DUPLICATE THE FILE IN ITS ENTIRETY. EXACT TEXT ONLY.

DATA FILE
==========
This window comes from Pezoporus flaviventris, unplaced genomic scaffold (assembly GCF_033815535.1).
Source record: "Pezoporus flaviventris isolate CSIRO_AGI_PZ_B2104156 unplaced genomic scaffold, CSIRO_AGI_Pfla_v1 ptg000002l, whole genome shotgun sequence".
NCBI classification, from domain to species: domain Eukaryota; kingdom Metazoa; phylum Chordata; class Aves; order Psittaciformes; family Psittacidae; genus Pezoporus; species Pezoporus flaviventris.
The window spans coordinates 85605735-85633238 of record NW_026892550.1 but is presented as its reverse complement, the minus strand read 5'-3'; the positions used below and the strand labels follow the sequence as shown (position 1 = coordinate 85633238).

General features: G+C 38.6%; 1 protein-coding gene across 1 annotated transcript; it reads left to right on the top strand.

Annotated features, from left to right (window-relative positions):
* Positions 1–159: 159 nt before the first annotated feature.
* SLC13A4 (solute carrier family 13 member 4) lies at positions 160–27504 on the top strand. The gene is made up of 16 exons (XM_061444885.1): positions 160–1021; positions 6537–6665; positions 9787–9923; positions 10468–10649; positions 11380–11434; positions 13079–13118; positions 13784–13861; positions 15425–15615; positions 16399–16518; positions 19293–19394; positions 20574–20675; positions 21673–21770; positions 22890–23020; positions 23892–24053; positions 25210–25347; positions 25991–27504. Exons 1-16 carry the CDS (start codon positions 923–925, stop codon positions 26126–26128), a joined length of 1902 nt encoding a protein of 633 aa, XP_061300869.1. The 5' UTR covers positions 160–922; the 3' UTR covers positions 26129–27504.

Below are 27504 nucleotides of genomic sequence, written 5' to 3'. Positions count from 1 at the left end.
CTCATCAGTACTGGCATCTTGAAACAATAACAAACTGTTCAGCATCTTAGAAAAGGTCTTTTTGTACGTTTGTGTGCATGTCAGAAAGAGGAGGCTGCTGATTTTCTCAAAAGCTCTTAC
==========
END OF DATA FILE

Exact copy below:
This window comes from Pezoporus flaviventris, unplaced genomic scaffold (assembly GCF_033815535.1).
Source record: "Pezoporus flaviventris isolate CSIRO_AGI_PZ_B2104156 unplaced genomic scaffold, CSIRO_AGI_Pfla_v1 ptg000002l, whole genome shotgun sequence".
NCBI classification, from domain to species: domain Eukaryota; kingdom Metazoa; phylum Chordata; class Aves; order Psittaciformes; family Psittacidae; genus Pezoporus; species Pezoporus flaviventris.
The window spans coordinates 85605735-85633238 of record NW_026892550.1 but is presented as its reverse complement, the minus strand read 5'-3'; the positions used below and the strand labels follow the sequence as shown (position 1 = coordinate 85633238).

General features: G+C 38.6%; 1 protein-coding gene across 1 annotated transcript; it reads left to right on the top strand.

Annotated features, from left to right (window-relative positions):
* Positions 1–159: 159 nt before the first annotated feature.
* SLC13A4 (solute carrier family 13 member 4) lies at positions 160–27504 on the top strand. The gene is made up of 16 exons (XM_061444885.1): positions 160–1021; positions 6537–6665; positions 9787–9923; positions 10468–10649; positions 11380–11434; positions 13079–13118; positions 13784–13861; positions 15425–15615; positions 16399–16518; positions 19293–19394; positions 20574–20675; positions 21673–21770; positions 22890–23020; positions 23892–24053; positions 25210–25347; positions 25991–27504. Exons 1-16 carry the CDS (start codon positions 923–925, stop codon positions 26126–26128), a joined length of 1902 nt encoding a protein of 633 aa, XP_061300869.1. The 5' UTR covers positions 160–922; the 3' UTR covers positions 26129–27504.

Below are 27504 nucleotides of genomic sequence, written 5' to 3'. Positions count from 1 at the left end.
CTCATCAGTACTGGCATCTTGAAACAATAACAAACTGTTCAGCATCTTAGAAAAGGTCTTTTTGTACGTTTGTGTGCATGTCAGAAAGAGGAGGCTGCTGATTTTCTCAAAAGCTCTTAC